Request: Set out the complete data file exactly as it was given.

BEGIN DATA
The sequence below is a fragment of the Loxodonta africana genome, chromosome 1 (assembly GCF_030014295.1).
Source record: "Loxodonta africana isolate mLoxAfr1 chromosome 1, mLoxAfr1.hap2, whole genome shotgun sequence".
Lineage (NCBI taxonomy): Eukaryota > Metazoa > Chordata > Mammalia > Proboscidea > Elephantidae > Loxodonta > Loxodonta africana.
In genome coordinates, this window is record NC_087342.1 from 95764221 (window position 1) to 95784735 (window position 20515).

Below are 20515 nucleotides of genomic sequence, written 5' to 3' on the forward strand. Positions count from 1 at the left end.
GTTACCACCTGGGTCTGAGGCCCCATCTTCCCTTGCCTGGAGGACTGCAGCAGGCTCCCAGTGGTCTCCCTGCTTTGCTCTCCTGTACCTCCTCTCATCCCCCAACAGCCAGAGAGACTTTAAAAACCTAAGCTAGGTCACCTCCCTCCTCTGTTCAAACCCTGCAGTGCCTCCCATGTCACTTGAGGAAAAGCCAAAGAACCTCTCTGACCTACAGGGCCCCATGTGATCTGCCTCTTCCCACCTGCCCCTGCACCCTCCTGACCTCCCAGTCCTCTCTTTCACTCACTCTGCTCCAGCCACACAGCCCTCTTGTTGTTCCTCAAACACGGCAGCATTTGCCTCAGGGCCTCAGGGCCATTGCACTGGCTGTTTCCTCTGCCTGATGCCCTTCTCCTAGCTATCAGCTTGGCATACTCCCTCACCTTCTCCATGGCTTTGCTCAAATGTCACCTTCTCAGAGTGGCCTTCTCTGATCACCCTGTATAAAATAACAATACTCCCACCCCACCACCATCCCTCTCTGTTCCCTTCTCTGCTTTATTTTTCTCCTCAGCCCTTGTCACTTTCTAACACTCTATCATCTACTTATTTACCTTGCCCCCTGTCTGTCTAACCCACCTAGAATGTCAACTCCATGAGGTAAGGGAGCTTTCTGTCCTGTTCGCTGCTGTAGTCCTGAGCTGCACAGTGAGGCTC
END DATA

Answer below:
The sequence below is a fragment of the Loxodonta africana genome, chromosome 1 (assembly GCF_030014295.1).
Source record: "Loxodonta africana isolate mLoxAfr1 chromosome 1, mLoxAfr1.hap2, whole genome shotgun sequence".
Lineage (NCBI taxonomy): Eukaryota > Metazoa > Chordata > Mammalia > Proboscidea > Elephantidae > Loxodonta > Loxodonta africana.
In genome coordinates, this window is record NC_087342.1 from 95764221 (window position 1) to 95784735 (window position 20515).

Below are 20515 nucleotides of genomic sequence, written 5' to 3' on the forward strand. Positions count from 1 at the left end.
GTTACCACCTGGGTCTGAGGCCCCATCTTCCCTTGCCTGGAGGACTGCAGCAGGCTCCCAGTGGTCTCCCTGCTTTGCTCTCCTGTACCTCCTCTCATCCCCCAACAGCCAGAGAGACTTTAAAAACCTAAGCTAGGTCACCTCCCTCCTCTGTTCAAACCCTGCAGTGCCTCCCATGTCACTTGAGGAAAAGCCAAAGAACCTCTCTGACCTACAGGGCCCCATGTGATCTGCCTCTTCCCACCTGCCCCTGCACCCTCCTGACCTCCCAGTCCTCTCTTTCACTCACTCTGCTCCAGCCACACAGCCCTCTTGTTGTTCCTCAAACACGGCAGCATTTGCCTCAGGGCCTCAGGGCCATTGCACTGGCTGTTTCCTCTGCCTGATGCCCTTCTCCTAGCTATCAGCTTGGCATACTCCCTCACCTTCTCCATGGCTTTGCTCAAATGTCACCTTCTCAGAGTGGCCTTCTCTGATCACCCTGTATAAAATAACAATACTCCCACCCCACCACCATCCCTCTCTGTTCCCTTCTCTGCTTTATTTTTCTCCTCAGCCCTTGTCACTTTCTAACACTCTATCATCTACTTATTTACCTTGCCCCCTGTCTGTCTAACCCACCTAGAATGTCAACTCCATGAGGTAAGGGAGCTTTCTGTCCTGTTCGCTGCTGTAGTCCTGAGCTGCACAGTGAGGCTC